SNAs, Immunomodulatory spherical nucleic acids

There are ever new approaches to treating diseases as well as cancers. Here are two items on a radically new "tool" in development that has great potential. Authors claim that by organizing immunomodulatory nucleic acids into SNAs (Spherical Nucleic acids) performance is enhanced by SNA "... rapid cellular uptake, endosomal delivery, and multivalent binding. ... Immunomodulatory nucleic acids act by agonizing or antagonizing endosomal toll-like receptors ... proteins involved in innate immune signaling."

Abstract PNAS pnas.org/content/early/2015...

Researchers at AuraSense Therapeutics have shown that SNAs are potent "drugs" to both dampen or boosting the immune response. Think about not just the cancer side of CLL but the autoimmune component that often accompanies the cancer cells. Other descriptions in this article are inspiring and hope filled.

Lay article with illustrations:

kurzweilai.net/spherical-nu...

WWW

6 Replies

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  • Just when I was getting comfortable with the list of animals in the zoo that I know of, you bring up yet another, WWW! I know I can count on you for that!

    They've apparently been around since 1997, and are already being used in testing for things like Staph Aureus:

    en.wikipedia.org/wiki/Spher...

    So this sounds like yet another huge field with great promise - but this one is already delivering a lot. I found this article while searching for their possible use with CLL:

    bloodjournal.org/content/bl...

    It talks about how specific these SNAs are in targeting particular cell types.

  • Nice find Seymour, though a very dense read or is it me?

    In my own neck of the woods, being at OSU, too. I am headed there on the 5th of April for my 12 week monitoring so I will ask about this if possible.

    I was first made aware of TLRs as targets at an LRF Conference in Brooklyn NY in 2009 but the re jiggering to a spherical delivery was not discussed at that time. I have always wondered about the side effects from nanoparticle based therapies. Hard to believe there would not be some.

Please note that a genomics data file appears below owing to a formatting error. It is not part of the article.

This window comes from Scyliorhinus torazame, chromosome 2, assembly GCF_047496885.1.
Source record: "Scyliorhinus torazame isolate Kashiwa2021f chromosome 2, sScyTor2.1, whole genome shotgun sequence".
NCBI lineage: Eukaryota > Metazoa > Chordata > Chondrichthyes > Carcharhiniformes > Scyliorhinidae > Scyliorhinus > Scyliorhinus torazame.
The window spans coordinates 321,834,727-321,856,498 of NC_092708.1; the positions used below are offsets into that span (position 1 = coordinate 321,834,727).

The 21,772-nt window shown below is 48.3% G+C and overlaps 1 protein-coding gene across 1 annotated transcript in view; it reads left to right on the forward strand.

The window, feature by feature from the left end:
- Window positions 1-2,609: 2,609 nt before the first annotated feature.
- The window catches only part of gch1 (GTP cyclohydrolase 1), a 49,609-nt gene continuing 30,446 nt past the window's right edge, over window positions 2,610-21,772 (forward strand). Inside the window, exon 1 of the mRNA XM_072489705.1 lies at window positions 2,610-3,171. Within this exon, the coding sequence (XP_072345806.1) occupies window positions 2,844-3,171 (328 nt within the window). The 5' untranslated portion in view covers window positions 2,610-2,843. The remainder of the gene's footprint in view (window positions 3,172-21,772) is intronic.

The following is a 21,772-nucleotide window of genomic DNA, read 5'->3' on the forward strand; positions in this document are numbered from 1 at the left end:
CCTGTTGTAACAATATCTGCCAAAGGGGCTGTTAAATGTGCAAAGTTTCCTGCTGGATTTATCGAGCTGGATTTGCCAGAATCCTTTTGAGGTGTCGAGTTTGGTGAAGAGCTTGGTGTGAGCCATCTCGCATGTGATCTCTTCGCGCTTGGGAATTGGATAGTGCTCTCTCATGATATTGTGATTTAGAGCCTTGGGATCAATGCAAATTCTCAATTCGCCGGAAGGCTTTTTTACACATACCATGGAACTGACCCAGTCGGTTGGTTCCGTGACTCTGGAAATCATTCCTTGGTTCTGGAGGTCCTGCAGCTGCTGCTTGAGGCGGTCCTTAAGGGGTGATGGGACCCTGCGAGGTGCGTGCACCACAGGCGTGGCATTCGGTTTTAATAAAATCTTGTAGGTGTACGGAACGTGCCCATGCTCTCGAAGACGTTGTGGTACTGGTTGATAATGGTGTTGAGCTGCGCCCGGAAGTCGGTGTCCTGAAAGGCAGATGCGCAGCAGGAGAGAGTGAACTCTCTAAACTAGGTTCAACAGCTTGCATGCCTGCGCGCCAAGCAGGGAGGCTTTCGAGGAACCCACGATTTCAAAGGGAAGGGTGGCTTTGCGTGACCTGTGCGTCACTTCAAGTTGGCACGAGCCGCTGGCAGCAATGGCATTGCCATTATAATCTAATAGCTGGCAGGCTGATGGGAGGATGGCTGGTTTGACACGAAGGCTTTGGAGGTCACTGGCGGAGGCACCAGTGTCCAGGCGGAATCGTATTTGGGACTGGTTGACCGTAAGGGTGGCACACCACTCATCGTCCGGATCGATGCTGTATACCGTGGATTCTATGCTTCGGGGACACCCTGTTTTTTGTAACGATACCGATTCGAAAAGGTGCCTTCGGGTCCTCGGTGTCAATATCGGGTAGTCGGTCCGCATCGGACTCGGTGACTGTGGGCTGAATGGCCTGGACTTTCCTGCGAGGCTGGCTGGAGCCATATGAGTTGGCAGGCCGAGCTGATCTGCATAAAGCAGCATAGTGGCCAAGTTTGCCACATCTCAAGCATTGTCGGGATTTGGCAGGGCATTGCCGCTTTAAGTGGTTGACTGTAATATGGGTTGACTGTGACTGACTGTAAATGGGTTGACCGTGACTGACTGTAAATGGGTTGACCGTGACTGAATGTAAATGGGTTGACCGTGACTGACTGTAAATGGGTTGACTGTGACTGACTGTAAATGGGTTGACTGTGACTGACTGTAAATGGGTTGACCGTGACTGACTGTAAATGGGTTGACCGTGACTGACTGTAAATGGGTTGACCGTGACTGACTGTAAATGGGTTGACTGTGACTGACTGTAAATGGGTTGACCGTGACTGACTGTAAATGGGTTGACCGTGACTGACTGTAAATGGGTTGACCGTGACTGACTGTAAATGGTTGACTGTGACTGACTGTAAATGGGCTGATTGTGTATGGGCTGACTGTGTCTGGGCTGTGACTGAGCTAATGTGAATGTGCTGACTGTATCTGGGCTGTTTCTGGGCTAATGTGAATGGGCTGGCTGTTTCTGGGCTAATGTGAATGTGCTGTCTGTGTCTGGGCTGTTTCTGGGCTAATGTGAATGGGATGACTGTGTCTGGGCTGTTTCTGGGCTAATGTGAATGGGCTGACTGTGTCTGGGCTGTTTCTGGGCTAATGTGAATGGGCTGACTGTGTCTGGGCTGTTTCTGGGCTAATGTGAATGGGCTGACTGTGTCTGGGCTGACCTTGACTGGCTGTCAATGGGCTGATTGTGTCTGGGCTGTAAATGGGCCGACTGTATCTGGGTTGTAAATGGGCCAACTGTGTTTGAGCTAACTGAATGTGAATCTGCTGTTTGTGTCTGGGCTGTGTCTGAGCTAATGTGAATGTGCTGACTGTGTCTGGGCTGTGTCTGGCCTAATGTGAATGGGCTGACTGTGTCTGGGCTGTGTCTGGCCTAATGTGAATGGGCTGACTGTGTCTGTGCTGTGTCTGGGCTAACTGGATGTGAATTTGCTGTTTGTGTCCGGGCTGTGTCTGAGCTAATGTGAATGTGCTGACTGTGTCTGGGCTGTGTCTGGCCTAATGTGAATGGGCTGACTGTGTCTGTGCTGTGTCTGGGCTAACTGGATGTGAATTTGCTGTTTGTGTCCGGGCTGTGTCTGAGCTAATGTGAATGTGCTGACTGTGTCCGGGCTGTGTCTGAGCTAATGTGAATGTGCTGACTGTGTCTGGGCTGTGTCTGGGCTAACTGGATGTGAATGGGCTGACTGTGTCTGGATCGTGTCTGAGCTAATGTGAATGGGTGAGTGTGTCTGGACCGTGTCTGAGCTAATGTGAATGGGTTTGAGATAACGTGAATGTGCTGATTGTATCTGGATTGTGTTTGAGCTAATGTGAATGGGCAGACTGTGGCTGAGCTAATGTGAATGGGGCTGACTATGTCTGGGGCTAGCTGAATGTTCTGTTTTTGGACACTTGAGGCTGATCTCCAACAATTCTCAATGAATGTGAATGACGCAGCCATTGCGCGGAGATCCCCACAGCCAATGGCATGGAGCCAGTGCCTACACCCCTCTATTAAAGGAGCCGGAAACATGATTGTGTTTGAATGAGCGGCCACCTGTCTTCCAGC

You realize that all these advances are going to lead to a major epidemic of pre treatment patient decision failure, I've dubbed TAD-too-Complex or Treatment Anxiety Disorder Complex;-) Put da lime in da coconut, drink it all up!

    WWW

  • Yeah, it's dense. A lot of it is poor academic style, and some of it is my lack of education, I'm sure.

    evacommentary.org/images_ra...

    From what I'm reading from this small sample (N=1), the actual goal of nanoparticles it to reduce side effects. It would seem to be a targeted therapy. I can't imagine any therapy lacking a side effects, but compared to chemo or radiation, it sounds pretty good to me.

    I think we all have "TAD" already! It's all part of the medical experience. It starts with a physician or nurse saying "try to relax" before every painful procedure. Does saying that help anyone? Doesn't it become a Pavlovian sort of chant that actual induces anxiety before the procedure begins?

    Then, use techno-speak, and high APM (acronyms per minute) increases the anxiety further. A swarm of verbal gnats.